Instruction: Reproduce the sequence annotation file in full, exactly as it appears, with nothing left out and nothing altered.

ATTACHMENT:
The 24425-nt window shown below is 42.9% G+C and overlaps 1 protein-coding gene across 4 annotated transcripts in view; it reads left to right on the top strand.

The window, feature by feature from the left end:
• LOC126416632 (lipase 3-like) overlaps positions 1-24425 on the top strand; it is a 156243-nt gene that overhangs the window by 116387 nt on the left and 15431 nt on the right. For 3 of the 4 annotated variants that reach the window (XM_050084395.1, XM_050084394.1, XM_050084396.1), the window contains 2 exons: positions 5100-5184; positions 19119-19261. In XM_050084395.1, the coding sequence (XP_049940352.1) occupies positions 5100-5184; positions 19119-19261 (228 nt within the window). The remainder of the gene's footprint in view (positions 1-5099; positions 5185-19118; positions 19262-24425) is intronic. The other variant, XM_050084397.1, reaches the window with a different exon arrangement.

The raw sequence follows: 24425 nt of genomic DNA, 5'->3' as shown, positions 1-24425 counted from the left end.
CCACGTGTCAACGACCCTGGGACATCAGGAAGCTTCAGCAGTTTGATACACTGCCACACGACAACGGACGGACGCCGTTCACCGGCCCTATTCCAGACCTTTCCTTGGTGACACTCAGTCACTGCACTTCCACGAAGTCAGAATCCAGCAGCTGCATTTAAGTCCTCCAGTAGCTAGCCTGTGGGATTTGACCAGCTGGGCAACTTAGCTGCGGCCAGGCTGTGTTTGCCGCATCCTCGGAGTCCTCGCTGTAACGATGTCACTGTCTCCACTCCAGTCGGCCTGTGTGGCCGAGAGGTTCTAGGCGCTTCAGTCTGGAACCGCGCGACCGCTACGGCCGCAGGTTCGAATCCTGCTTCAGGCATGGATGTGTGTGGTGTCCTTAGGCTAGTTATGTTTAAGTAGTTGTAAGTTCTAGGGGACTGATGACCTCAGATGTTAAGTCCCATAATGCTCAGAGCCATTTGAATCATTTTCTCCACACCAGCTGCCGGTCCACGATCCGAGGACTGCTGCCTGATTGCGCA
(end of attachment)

The 24425-nt window shown below is 42.9% G+C and overlaps 1 protein-coding gene across 4 annotated transcripts in view; it reads left to right on the top strand.

The window, feature by feature from the left end:
• LOC126416632 (lipase 3-like) overlaps positions 1-24425 on the top strand; it is a 156243-nt gene that overhangs the window by 116387 nt on the left and 15431 nt on the right. For 3 of the 4 annotated variants that reach the window (XM_050084395.1, XM_050084394.1, XM_050084396.1), the window contains 2 exons: positions 5100-5184; positions 19119-19261. In XM_050084395.1, the coding sequence (XP_049940352.1) occupies positions 5100-5184; positions 19119-19261 (228 nt within the window). The remainder of the gene's footprint in view (positions 1-5099; positions 5185-19118; positions 19262-24425) is intronic. The other variant, XM_050084397.1, reaches the window with a different exon arrangement.

The raw sequence follows: 24425 nt of genomic DNA, 5'->3' as shown, positions 1-24425 counted from the left end.
CCACGTGTCAACGACCCTGGGACATCAGGAAGCTTCAGCAGTTTGATACACTGCCACACGACAACGGACGGACGCCGTTCACCGGCCCTATTCCAGACCTTTCCTTGGTGACACTCAGTCACTGCACTTCCACGAAGTCAGAATCCAGCAGCTGCATTTAAGTCCTCCAGTAGCTAGCCTGTGGGATTTGACCAGCTGGGCAACTTAGCTGCGGCCAGGCTGTGTTTGCCGCATCCTCGGAGTCCTCGCTGTAACGATGTCACTGTCTCCACTCCAGTCGGCCTGTGTGGCCGAGAGGTTCTAGGCGCTTCAGTCTGGAACCGCGCGACCGCTACGGCCGCAGGTTCGAATCCTGCTTCAGGCATGGATGTGTGTGGTGTCCTTAGGCTAGTTATGTTTAAGTAGTTGTAAGTTCTAGGGGACTGATGACCTCAGATGTTAAGTCCCATAATGCTCAGAGCCATTTGAATCATTTTCTCCACACCAGCTGCCGGTCCACGATCCGAGGACTGCTGCCTGATTGCGCA